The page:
Take the 2-minute tour ×
Server Fault is a question and answer site for professional system and network administrators. It's 100% free, no registration required.

Our network contains a growing number of iOS devices, all of which with very similar configurations. All Internet access is via a transparent proxy.

We've found that iOS updates and some free apps cache fine on the proxy, but any paid apps fail to cache properly (as they seem to be encrypted to the Apple ID (?)).

I'm just wondering if there's any way forward with this where we could cache the paid apps so that they are purchased n times, but downloaded from the proxy cache instead of from the Internet each time. Bandwidth caps aside, the download direct from the Internet slows everything down for everyone, regardless of fairness queueing and related 'fixes'.

I know this is quite unlikely, but I figured there's nothing to lose and everything to gain before I look into other solutions (eg, QoS).

share|improve this question
    
Why are all your employees spending so much time on their iPhones at work? –  Michael Hampton Aug 28 '12 at 9:12
    
@MichaelHampton - actually, they are student devices, and these are apps for their classes. So the use case is entirely approved. –  Matthew Iselin Aug 28 '12 at 12:22
add comment

1 Answer

up vote 4 down vote accepted

The data you want to cache isn't meant to be cached. It's specific to the user(s) who are downloading them. (Caching paid apps as they're downloaded would also make a great way to steal them, as well.)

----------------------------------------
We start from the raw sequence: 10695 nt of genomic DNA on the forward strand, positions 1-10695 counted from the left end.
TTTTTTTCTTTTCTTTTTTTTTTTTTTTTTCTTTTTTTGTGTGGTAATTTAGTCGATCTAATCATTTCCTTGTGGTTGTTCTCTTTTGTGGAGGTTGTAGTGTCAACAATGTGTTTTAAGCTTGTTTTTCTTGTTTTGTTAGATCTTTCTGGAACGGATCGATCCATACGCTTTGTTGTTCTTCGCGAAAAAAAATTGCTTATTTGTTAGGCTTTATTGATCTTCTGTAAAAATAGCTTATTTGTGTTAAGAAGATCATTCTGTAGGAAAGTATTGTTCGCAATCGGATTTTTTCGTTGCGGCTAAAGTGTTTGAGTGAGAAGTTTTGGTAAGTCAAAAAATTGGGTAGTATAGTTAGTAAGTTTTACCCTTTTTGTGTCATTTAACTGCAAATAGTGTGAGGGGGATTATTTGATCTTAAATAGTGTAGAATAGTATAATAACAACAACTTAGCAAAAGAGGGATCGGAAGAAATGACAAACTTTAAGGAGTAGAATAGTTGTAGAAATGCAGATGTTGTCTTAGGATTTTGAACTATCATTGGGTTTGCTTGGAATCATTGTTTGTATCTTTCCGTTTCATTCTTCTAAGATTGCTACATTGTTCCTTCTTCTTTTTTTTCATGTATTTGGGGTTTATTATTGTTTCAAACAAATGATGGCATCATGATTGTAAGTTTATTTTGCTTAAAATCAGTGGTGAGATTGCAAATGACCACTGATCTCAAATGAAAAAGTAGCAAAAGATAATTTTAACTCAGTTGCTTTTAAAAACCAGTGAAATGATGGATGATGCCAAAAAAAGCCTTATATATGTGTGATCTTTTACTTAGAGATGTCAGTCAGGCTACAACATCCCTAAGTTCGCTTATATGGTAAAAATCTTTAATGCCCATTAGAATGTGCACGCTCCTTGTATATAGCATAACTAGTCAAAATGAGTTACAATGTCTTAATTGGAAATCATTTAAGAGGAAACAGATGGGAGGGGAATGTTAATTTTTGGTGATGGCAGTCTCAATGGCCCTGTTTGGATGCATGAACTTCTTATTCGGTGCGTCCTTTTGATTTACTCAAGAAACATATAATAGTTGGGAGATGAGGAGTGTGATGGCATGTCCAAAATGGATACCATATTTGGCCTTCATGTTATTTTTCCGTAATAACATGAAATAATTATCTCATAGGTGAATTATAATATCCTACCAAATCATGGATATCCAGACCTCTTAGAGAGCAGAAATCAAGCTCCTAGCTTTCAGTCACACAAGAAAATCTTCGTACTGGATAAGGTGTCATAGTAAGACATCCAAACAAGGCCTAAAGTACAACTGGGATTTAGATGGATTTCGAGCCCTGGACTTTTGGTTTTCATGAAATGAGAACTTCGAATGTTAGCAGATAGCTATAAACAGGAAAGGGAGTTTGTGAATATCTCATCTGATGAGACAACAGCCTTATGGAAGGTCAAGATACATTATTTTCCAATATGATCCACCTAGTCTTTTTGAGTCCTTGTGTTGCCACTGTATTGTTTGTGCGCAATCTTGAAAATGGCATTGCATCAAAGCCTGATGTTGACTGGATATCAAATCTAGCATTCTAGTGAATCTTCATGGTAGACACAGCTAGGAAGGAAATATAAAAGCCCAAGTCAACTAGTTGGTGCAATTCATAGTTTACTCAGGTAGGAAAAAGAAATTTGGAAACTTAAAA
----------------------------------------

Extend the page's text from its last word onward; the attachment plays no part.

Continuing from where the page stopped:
This is why the origin server is sending headers like Cache-Control: private or no-cache along with it, to specifically instruct downstream caches like your proxy server not to cache the data.

Some caches such as squid provide ways of overriding these directives; since you didn't say what you were using, please see your documentation for details if you're really absolutely determined to do this. (But please don't. It'll break practically every other site that relies on this behavior being correct.)

share|improve this answer
    
If the data is entirely user-specific, it's not worth considering ignoring cache control headers. Oh well - we'll have to investigate a better way of making this work then. Thanks! :) –  Matthew Iselin Aug 28 '12 at 12:29
add comment

Your Answer

 
discard

By posting your answer, you agree to the privacy policy and terms of service.

Not the answer you're looking for? Browse other questions tagged or ask your own question.